(You DID NOT just call me Chris from ‘N Sync!)
Although Stipe Miocic‘s quick knockout of previously undefeated heavyweight Philip De Fries may have netted him the $50,000 Knockout of the Night bonus, our pick for sweetest KO went to Jonathan Brookins, who proved that not every Brazilian has the femur mangling leglock ability of Rousimar Palhares when he ground-and-pounded Vagner Rocha into oblivion inside the first two minutes of their preliminary card match-up. Not many of us knew what to make of Brookins after he dropped a UD to Eric Koch back in September of 2011. The fight proved that Brookins’ wrestling could in fact be thwarted, and that his striking had not made the leaps and bounds it needed to in order to balance things out. Last night’s fight was made to be a test of both.
Well, if anyone is still doubting the power in Brookins’ hands, they should probably shut right the hell up. Brookins did what Donald Cerrone, or any of Rocha’s previous opponents for that matter, couldn’t, and shut off his light switch with a series of increasingly punishing strikes before the ref managed to step in. To be honest, it was kind of scary to see that someone as docile and plain daffy as Brookins had the capacity for such brutality. And just as Brookins resembles the missing evolutionary link between man and ape, he was able to evolve in his own right, to connect one of the missing links in his game, and should be applauded for it. Not only did his knockout save a Facebook card that was luke warm at best to begin with, it made up for the fact that the Loeffler/Roberts match was cancelled after Loeffler rolled his ankle in the pre-fight warm up. Talk about shit luck.
Ivan Menjivar and TUF 14′s John Albert kicked off the main card by engaging in one of the wildest back and forth rounds that you will see this year, trading punches, kicks, knees, and submissions at an astonishing rate. A tip of the hat is also due to Albert for having the gusto to attack Menjivar in the fashion he did, going for omaplatas, heel hooks, and triangle/armbar variations on the more experienced grappler at every opportunity. That said, it appears his submission defense is not quite up to par with that of his offense. Albert had Menjivar on the defensive following a left hook/head kick combo, and looked like he would finish “The Pride of El Salvador” with a barrage of knees, one of which was blatantly illegal. But he made a huge mistake when he went for that guillotine, which gave Menjivar all the space he needed to flip the script and put Albert on his back, a shift in momentum that would lead to the the fight ending rear-naked choke, and a $50,000 Submission of the Night bonus for Menjivar. We would call it a rookie mistake by Albert, but even the most seasoned of veterans have made it.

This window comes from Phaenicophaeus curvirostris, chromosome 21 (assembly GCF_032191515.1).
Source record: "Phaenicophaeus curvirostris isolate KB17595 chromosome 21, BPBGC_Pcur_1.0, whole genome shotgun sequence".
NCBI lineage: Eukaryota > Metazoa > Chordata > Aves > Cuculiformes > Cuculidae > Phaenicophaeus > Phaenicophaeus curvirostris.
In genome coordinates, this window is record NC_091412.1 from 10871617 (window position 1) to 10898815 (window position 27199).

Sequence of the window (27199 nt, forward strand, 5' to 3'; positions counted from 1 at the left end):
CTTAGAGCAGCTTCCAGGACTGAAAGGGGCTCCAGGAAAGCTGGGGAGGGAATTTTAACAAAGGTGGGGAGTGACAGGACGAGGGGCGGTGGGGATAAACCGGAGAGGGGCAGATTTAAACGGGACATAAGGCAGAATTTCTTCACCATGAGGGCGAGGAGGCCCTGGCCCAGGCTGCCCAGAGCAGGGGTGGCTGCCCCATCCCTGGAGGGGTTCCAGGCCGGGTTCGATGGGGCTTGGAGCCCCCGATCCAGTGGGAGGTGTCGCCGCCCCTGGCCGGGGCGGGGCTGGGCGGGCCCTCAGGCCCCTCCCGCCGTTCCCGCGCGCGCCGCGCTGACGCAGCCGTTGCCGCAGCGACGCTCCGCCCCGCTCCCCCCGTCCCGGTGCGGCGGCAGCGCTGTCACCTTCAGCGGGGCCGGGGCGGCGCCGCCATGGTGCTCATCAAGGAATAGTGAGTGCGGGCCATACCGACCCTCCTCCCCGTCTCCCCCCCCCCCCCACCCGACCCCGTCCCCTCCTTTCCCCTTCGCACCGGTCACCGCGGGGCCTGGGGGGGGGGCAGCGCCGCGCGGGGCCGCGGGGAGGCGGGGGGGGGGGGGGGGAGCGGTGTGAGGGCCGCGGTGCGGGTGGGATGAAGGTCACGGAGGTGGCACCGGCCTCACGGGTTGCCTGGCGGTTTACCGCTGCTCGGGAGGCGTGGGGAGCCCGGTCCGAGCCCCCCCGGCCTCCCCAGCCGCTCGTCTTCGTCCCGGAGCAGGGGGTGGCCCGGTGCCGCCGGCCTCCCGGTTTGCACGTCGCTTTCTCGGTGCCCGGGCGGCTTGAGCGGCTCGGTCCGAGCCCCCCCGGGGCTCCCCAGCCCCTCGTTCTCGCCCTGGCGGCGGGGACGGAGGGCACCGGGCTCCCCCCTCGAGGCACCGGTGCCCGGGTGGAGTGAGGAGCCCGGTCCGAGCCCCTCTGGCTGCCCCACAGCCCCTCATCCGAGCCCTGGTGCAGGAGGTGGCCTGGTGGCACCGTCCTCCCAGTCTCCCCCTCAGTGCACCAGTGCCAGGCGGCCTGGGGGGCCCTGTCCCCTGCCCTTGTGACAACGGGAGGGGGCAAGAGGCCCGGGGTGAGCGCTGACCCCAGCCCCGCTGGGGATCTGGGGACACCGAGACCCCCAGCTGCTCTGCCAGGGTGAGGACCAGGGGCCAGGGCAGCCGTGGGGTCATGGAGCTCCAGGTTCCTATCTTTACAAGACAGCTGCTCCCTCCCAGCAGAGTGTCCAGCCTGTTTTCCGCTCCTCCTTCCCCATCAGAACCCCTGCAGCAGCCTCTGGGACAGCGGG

Following the Menjivar/Albert match, TUF 14 bantamweight runner-up T.J. Dillashaw used his superior grappling prowess to grind out a unanimous decision over the lengthy Walel Watson. From the opening bell, it was pretty evident that Dillashaw wanted nothing to do with Watson’s striking game, and considering the manner in which he lost to John Dodson, this seemed understandable. Threatening with a rear-naked choke on several occasions throughout the first round, Dillashaw continued to take Watson down at will over the next two, utterly dominating him and walking away with a 30-25, 30-25, 30-26 unanimous decision.
Speaking of numbers, one thing we would like to compliment the UFC on was their usage of the strike counting graphic that would pop out of the clock every so often. It gives you something to consider when personally judging each fight, and in our opinion, will help casual fans gain an appreciation for one aspect of the ground game. So touche, UFC. Touche.
Oh yeah, and Ronny Markes had a successful middleweight debut, managing to overcome being nearly finished in the first round to out grapple Aaron Simpson and snag a split decision victory. With the win, Markes improves to 2-0 in the octagon and is now the biggest middleweight since Anthony Johnson.